One of the oldest towns in Slovakia, Nitra was first mentioned with a version of its current name in the ninth century, when it became the capital of the Principality of Nitra. This was the first known independent Slavic state in the area. It later fell under Hungarian control and so eventually became a part of the Austro-Hungarian Empire. Thus, it has the same kind of ethnically diverse history of many of the cities in the region. Even in a strong Catholic country like Slovakia, the Church is particularly strong in Nitra, so you can expect to find a number of gorgeous religious structures.
Kežmarok lies in the shadow of the Tatra Mountains, so there is no shortage of impressively dramatic views. One of the original settlements there was built by a group of Carpathian Germans, but there were also groups of Saxons, Slovaks, and Hungarians. One of the town’s most important inhabitants was Hungarian nobleman and warrior Imre Thokoly, whose remains have only recently been returned to his hometown. The most well known site to visit is the entirely wooden Protestant church, which contains a wooden organ and is also on the UNESCO World Heritage list. The colorful church with the mountains in the background is a truly stunning sight.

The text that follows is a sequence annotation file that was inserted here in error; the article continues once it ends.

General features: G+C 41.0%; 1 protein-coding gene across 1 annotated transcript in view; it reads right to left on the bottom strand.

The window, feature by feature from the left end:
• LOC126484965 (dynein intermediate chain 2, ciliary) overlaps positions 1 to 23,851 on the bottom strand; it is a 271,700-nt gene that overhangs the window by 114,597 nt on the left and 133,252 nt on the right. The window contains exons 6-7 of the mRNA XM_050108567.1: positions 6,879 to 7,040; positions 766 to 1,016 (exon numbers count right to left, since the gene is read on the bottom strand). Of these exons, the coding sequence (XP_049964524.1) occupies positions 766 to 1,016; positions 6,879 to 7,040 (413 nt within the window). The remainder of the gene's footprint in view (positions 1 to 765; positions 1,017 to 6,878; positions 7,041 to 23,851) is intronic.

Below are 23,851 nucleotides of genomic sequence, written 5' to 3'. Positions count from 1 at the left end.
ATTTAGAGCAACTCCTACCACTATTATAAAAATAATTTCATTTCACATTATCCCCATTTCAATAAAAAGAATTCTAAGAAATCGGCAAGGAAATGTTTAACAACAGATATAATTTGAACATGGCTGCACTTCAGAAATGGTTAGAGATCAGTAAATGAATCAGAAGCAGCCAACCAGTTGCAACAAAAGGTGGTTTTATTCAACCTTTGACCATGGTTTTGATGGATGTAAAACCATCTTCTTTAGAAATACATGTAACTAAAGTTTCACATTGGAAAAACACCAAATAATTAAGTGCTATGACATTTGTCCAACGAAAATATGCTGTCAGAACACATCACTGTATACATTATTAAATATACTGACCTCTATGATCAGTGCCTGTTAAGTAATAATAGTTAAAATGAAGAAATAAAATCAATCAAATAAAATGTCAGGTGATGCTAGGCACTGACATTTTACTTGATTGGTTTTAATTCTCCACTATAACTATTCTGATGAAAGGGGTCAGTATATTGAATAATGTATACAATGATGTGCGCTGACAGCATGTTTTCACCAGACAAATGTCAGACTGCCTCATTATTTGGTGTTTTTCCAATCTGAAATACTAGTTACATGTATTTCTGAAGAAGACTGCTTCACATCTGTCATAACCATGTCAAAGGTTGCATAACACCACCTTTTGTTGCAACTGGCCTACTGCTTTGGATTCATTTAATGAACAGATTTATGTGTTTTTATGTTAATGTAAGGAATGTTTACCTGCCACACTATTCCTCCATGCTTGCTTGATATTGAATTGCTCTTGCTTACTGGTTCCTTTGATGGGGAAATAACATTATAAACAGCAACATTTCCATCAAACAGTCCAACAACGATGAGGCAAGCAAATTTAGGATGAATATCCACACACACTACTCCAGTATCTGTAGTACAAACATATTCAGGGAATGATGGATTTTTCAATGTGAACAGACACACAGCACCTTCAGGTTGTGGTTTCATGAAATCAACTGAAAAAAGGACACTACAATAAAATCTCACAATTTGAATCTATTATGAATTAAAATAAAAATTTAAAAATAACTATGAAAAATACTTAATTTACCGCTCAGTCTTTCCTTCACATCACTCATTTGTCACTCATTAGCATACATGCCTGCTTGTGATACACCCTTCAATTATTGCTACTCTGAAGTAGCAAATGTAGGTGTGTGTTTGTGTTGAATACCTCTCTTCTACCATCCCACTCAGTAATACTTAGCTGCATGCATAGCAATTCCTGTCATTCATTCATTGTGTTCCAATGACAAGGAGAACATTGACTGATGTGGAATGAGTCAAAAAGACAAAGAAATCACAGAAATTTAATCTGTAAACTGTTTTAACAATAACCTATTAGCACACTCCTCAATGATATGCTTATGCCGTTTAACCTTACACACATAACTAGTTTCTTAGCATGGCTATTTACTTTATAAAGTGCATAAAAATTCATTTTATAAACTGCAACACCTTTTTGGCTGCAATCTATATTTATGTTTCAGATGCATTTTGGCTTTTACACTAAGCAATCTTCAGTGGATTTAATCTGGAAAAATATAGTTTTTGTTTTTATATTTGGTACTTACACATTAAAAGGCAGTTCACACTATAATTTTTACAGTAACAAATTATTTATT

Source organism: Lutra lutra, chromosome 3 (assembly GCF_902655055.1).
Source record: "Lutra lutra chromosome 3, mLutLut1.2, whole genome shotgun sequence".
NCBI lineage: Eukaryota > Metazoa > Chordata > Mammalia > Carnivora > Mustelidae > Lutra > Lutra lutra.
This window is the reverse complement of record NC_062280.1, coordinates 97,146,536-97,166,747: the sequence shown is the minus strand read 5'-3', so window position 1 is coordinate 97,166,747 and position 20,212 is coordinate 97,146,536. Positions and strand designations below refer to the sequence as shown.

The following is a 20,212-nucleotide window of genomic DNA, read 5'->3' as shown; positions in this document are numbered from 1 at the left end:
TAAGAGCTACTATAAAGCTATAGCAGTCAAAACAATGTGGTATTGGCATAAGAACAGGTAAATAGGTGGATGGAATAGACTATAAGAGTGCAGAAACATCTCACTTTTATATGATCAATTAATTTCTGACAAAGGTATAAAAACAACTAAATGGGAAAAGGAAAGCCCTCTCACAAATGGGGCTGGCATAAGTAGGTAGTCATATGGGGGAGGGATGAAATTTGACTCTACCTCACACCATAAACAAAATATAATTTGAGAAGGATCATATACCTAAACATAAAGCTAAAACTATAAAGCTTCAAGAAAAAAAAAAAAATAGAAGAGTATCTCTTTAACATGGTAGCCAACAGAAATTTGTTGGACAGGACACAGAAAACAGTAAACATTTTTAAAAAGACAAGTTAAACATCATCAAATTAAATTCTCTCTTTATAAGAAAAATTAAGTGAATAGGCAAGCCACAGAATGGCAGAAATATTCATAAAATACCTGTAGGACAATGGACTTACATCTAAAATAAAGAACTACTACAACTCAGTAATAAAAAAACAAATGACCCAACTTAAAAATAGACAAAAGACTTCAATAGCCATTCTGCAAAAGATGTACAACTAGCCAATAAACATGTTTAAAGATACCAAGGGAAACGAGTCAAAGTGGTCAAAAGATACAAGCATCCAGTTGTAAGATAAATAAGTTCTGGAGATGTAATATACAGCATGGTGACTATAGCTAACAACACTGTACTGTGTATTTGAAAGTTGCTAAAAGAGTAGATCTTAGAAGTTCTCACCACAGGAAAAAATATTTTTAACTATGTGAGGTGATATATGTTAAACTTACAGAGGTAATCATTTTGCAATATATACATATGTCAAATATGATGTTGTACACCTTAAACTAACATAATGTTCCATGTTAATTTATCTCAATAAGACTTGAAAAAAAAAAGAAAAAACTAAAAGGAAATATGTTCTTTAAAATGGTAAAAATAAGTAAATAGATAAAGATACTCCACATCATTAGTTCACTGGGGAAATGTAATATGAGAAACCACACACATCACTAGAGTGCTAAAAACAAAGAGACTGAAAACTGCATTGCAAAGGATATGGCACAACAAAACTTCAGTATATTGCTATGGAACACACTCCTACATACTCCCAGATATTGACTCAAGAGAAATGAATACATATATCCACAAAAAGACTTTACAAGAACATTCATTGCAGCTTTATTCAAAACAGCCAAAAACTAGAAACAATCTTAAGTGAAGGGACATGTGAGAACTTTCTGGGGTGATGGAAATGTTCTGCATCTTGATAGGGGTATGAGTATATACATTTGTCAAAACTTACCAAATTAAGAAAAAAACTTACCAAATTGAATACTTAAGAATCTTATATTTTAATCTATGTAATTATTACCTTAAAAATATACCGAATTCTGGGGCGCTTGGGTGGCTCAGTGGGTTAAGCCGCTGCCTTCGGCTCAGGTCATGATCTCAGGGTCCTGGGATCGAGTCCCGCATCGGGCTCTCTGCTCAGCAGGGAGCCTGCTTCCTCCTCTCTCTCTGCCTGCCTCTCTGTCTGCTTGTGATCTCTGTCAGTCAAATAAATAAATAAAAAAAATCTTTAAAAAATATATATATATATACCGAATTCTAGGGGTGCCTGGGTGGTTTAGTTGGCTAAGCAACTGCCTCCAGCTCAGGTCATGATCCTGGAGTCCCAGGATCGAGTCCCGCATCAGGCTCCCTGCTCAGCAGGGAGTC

Košice is the second biggest city in Slovakia, and it is important enough to have been named the capital of Czechoslovakia for a brief period at the end of WWII, before Prague had been liberated. Even so, it has a very large historical old town area. Most of the old town is for pedestrian traffic only, which makes it a lovely city to explore fully on foot. Another thing helping the atmosphere, unsurprisingly, are the copious restaurants, coffee shops, pubs, and bars that line the small, winding streets. The main street, which opens up in the middle and houses both the St. Elizabeth Church and the State Theatre of Košice, is a perfect place to walk around any time of day.